NASHVILLE, Tenn. (Nov. 19, 2015) — Bridgestone Americas Inc. was one of at least six entities bidding this past summer to buy auto service provider/tire retailer Pep Boys – Manny, Moe & Jack, according to information gleaned from filings by both companies with the Securities and Exchange Commission.
Bridgestone is the only party identified by name.
In its filings,Bridgestone revealed that it had viewed Pep Boys as an acquisition target on more than one occasion over the past few years, starting in 2013 with an internal review under then Bridgestone Retail Operations President Larry McGee.
Bridgestone management revisited the possibility again in 2014, the filing said, but with a twist: Bridgestone envisioned “conducting an initial test run of Pep Boys' business model by acquiring a few select locations from Pep Boys and partnering with a major auto parts retailer to operate the retail segment in each of the locations.”
Bridgestone considered buying five to 10 Pep Boys locations for this trial.
This idea progressed to the point where Bridgestone approached Pep Boys in February 2015 about conducting a test run at a few locations, the filing said. Bridgestone singled out markets like Minneapolis, Oklahoma City and El Paso, Texas, for the trials.
Discussions did not go beyond the preliminary stage, and then on May 19, 2015, the Wall Street Journal reported a number of companies were looking at Pep Boys as a potential acquisition.
Bridgestone engaged J.P. Morgan Securities L.L.C. in June to advise it on a potential bid for Pep Boys, which culminated in mid-July with the first official contact between Bridgestone and Pep Boys on the matter, the filing said.
Bridgestone's initial preliminary, non-binding letter of interest suggested a per-share offer of $12 to $15. The two companies entered into a confidentiality agreement on July 31 with respect to the transaction.
Bridgestone's offer was in the same range as some of the other offers Pep Boys received, the Philadelphia-based auto service provider's SEC filings show.
Over the intervening months, Pep Boys entertained several offers and counteroffers from Bridgestone and other potential suitors, the filing states, until Oct. 24 when Bridgestone advised Pep Boys through intermediaries that $15 per share would its final offer.
A day later Pep Boys and Bridgestone finalized details of the buyout offer and the parties disclosed the merger agreement on the 26th.
Among the provisions the parties have agreed to include:
- Bridgestone agreed to divest assets representing up to $75 million in annual sales to meet any potential antitrust objections by the government; and
- Pep Boys agreed to pay Bridgestone a $35 million termination fee “in the event that the merger agreement is terminated.”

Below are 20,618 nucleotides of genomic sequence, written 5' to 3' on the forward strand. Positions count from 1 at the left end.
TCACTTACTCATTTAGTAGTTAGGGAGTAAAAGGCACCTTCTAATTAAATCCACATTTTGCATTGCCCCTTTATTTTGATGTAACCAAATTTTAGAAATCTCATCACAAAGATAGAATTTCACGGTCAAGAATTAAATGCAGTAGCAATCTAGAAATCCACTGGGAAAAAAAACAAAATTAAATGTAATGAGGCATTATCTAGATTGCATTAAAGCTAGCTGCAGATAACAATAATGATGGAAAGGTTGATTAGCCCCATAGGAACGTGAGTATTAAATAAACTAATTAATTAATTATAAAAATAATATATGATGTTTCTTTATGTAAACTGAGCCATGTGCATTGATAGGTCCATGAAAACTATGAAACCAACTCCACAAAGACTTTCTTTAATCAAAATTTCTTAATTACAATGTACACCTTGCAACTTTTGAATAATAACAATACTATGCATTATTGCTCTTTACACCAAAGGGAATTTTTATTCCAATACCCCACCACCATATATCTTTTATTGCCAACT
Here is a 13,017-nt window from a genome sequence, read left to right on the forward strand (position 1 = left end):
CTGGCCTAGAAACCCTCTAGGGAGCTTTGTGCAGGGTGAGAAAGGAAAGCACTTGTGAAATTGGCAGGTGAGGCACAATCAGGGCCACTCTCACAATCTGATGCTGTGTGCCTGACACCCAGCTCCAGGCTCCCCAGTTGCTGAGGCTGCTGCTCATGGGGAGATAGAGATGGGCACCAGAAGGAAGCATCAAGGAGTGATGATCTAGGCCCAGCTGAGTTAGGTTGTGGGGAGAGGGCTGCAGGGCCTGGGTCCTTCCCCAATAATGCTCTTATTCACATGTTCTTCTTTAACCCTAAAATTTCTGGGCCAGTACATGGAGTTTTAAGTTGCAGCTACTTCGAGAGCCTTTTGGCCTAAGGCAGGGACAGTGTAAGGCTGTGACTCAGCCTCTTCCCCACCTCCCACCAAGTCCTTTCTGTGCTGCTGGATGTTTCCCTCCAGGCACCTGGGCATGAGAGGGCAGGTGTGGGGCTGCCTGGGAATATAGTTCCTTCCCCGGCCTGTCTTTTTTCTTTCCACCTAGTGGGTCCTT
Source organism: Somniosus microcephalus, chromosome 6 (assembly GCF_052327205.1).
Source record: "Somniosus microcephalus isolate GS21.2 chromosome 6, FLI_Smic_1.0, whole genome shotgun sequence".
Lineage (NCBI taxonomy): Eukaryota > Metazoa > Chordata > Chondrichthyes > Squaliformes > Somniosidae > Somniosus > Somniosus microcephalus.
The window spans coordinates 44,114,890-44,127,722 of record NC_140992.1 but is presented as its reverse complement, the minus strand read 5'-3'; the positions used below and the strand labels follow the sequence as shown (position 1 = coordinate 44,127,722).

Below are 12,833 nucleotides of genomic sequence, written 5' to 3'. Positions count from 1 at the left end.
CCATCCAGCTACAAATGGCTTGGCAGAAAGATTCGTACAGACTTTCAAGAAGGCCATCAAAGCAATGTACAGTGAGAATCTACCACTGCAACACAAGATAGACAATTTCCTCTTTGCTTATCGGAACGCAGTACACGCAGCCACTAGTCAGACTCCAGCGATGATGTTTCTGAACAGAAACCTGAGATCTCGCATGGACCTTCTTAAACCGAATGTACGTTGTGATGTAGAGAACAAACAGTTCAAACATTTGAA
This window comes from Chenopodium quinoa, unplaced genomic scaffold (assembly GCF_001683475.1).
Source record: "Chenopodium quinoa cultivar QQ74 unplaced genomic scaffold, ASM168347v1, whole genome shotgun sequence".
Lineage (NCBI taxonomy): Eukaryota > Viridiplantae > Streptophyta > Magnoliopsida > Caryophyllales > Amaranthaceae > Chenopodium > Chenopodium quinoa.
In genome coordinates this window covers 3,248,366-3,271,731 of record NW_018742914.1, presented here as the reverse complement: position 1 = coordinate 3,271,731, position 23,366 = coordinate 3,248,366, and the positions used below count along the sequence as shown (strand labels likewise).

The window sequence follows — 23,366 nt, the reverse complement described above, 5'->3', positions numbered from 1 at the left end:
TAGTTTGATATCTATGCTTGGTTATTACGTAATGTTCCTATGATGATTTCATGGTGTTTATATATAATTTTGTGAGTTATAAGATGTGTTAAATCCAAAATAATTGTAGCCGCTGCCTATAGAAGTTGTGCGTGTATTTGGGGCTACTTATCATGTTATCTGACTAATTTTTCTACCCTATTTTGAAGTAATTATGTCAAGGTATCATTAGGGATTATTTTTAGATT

Bridgestone also noted it expects to spend about $30 million above the $835 million offer for fees, expenses and other associated costs.
In recommending that shareholders accept the deal, Pep Boys board of directors noted:
- Bridgestone's all-cash offer represents “full and fair value for the common stock….”;
- An all-cash offer “provides certainty and immediate value” to shareholders;
- The offer provides “relative certainty and liquidity” vs. the “risks and uncertainty” associated with business as usual;
- The offer represents a considerable premium over the stock's trading price dating back to early 2015; and
- The offer is “more favorable” than the alternatives of continuing as an indepenent company or pursuing other potential suitors, especially considering the low probability of a better competing offer.
In its filing, Bridgestone noted that Pep Boys will continue to exist as a separate legal entity but will be a wholly owned subsidiary of Bridgestone Retail Operations.
Bridgestone's $835 million offer to buy Pep Boys will create a retail network of more than 3,000 stores and annual revenue estimated at more than $5 billion.
Philadelphia-based Pep Boys operates 801 retail locations with 7,500-plus service bays in 35 states and Puerto Rico, including 234 tire-centric Service & Tire Center stores. The tire centers are clustered predominantly in major metro areas such as Atlanta, Chicago, Houston, Philadelphia, Los Angeles, San Diego, Seattle and Tallahassee and Tampa, Fla.
Fiscal 2014 sales were $2.08 billion, putting the per-store average at $2.6 million. Tires accounted for 18.1 percent of the firm's sales last year vs. 58.4 percent for parts and accessories and 23.5 percent for service labor.
Pep Boys stores carry a dozen-plus brands of tires, including BFGoodrich, Carlisle, Continental, Cooper, Falken, General, Hankook, Maxxis, Michelin, Mickey Thompson and Pirelli, as well as its own brands, Cornell, Definity and Futura, made by Cooper Tire & Rubber Co.
Bridgestone Americas' retail presence in the U.S. stands at more than 2,200 locations, operating under the Firestone Complete Auto Care, Tires Plus, Hibdon Tires Plus and Wheel Works brand banners.
Bridgestone also claims to be represented by more than 5,000 independent dealers and distributors in the U.S.